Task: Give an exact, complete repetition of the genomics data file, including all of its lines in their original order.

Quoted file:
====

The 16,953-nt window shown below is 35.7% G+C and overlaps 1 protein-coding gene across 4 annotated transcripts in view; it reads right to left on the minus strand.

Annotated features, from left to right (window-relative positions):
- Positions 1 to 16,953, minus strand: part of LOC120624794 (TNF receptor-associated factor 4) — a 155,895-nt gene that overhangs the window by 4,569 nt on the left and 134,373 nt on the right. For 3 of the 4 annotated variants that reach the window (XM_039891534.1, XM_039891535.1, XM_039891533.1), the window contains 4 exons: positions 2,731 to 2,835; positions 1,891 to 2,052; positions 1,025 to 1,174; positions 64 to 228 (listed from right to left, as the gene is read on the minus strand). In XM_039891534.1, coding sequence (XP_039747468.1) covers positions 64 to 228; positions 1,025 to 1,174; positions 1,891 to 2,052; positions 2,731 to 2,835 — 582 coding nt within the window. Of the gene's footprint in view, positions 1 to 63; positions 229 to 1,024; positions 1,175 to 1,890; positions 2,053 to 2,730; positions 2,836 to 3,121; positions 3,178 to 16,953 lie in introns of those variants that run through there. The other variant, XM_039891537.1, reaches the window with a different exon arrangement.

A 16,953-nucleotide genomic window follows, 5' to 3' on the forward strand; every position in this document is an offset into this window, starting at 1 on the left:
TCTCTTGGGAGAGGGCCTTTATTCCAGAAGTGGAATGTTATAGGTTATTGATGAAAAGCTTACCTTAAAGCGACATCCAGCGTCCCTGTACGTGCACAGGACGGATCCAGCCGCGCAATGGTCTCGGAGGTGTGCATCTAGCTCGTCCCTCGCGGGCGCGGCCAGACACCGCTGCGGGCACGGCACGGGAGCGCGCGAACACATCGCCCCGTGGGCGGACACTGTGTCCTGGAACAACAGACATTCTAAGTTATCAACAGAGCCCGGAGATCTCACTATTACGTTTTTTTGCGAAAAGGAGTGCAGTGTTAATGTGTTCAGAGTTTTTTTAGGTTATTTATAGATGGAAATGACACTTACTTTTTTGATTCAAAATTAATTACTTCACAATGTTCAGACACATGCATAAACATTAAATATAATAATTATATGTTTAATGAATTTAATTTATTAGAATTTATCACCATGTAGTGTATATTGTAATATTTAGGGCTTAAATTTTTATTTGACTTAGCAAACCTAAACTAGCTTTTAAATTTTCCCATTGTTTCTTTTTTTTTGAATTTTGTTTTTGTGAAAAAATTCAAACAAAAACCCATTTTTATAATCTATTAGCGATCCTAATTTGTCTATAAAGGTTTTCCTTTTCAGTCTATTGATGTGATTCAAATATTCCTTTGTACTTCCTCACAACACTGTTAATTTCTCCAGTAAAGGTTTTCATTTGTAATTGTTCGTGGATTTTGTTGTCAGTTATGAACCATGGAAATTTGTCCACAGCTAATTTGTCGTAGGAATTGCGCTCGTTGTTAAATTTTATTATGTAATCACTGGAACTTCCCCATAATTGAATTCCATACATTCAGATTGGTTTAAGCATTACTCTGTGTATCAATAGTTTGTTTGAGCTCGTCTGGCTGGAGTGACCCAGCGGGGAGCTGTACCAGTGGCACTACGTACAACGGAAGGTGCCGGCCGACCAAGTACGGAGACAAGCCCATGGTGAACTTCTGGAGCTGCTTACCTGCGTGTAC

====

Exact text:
The 16,953-nt window shown below is 35.7% G+C and overlaps 1 protein-coding gene across 4 annotated transcripts in view; it reads right to left on the minus strand.

Annotated features, from left to right (window-relative positions):
- Positions 1 to 16,953, minus strand: part of LOC120624794 (TNF receptor-associated factor 4) — a 155,895-nt gene that overhangs the window by 4,569 nt on the left and 134,373 nt on the right. For 3 of the 4 annotated variants that reach the window (XM_039891534.1, XM_039891535.1, XM_039891533.1), the window contains 4 exons: positions 2,731 to 2,835; positions 1,891 to 2,052; positions 1,025 to 1,174; positions 64 to 228 (listed from right to left, as the gene is read on the minus strand). In XM_039891534.1, coding sequence (XP_039747468.1) covers positions 64 to 228; positions 1,025 to 1,174; positions 1,891 to 2,052; positions 2,731 to 2,835 — 582 coding nt within the window. Of the gene's footprint in view, positions 1 to 63; positions 229 to 1,024; positions 1,175 to 1,890; positions 2,053 to 2,730; positions 2,836 to 3,121; positions 3,178 to 16,953 lie in introns of those variants that run through there. The other variant, XM_039891537.1, reaches the window with a different exon arrangement.

A 16,953-nucleotide genomic window follows, 5' to 3' on the forward strand; every position in this document is an offset into this window, starting at 1 on the left:
TCTCTTGGGAGAGGGCCTTTATTCCAGAAGTGGAATGTTATAGGTTATTGATGAAAAGCTTACCTTAAAGCGACATCCAGCGTCCCTGTACGTGCACAGGACGGATCCAGCCGCGCAATGGTCTCGGAGGTGTGCATCTAGCTCGTCCCTCGCGGGCGCGGCCAGACACCGCTGCGGGCACGGCACGGGAGCGCGCGAACACATCGCCCCGTGGGCGGACACTGTGTCCTGGAACAACAGACATTCTAAGTTATCAACAGAGCCCGGAGATCTCACTATTACGTTTTTTTGCGAAAAGGAGTGCAGTGTTAATGTGTTCAGAGTTTTTTTAGGTTATTTATAGATGGAAATGACACTTACTTTTTTGATTCAAAATTAATTACTTCACAATGTTCAGACACATGCATAAACATTAAATATAATAATTATATGTTTAATGAATTTAATTTATTAGAATTTATCACCATGTAGTGTATATTGTAATATTTAGGGCTTAAATTTTTATTTGACTTAGCAAACCTAAACTAGCTTTTAAATTTTCCCATTGTTTCTTTTTTTTTGAATTTTGTTTTTGTGAAAAAATTCAAACAAAAACCCATTTTTATAATCTATTAGCGATCCTAATTTGTCTATAAAGGTTTTCCTTTTCAGTCTATTGATGTGATTCAAATATTCCTTTGTACTTCCTCACAACACTGTTAATTTCTCCAGTAAAGGTTTTCATTTGTAATTGTTCGTGGATTTTGTTGTCAGTTATGAACCATGGAAATTTGTCCACAGCTAATTTGTCGTAGGAATTGCGCTCGTTGTTAAATTTTATTATGTAATCACTGGAACTTCCCCATAATTGAATTCCATACATTCAGATTGGTTTAAGCATTACTCTGTGTATCAATAGTTTGTTTGAGCTCGTCTGGCTGGAGTGACCCAGCGGGGAGCTGTACCAGTGGCACTACGTACAACGGAAGGTGCCGGCCGACCAAGTACGGAGACAAGCCCATGGTGAACTTCTGGAGCTGCTTACCTGCGTGTAC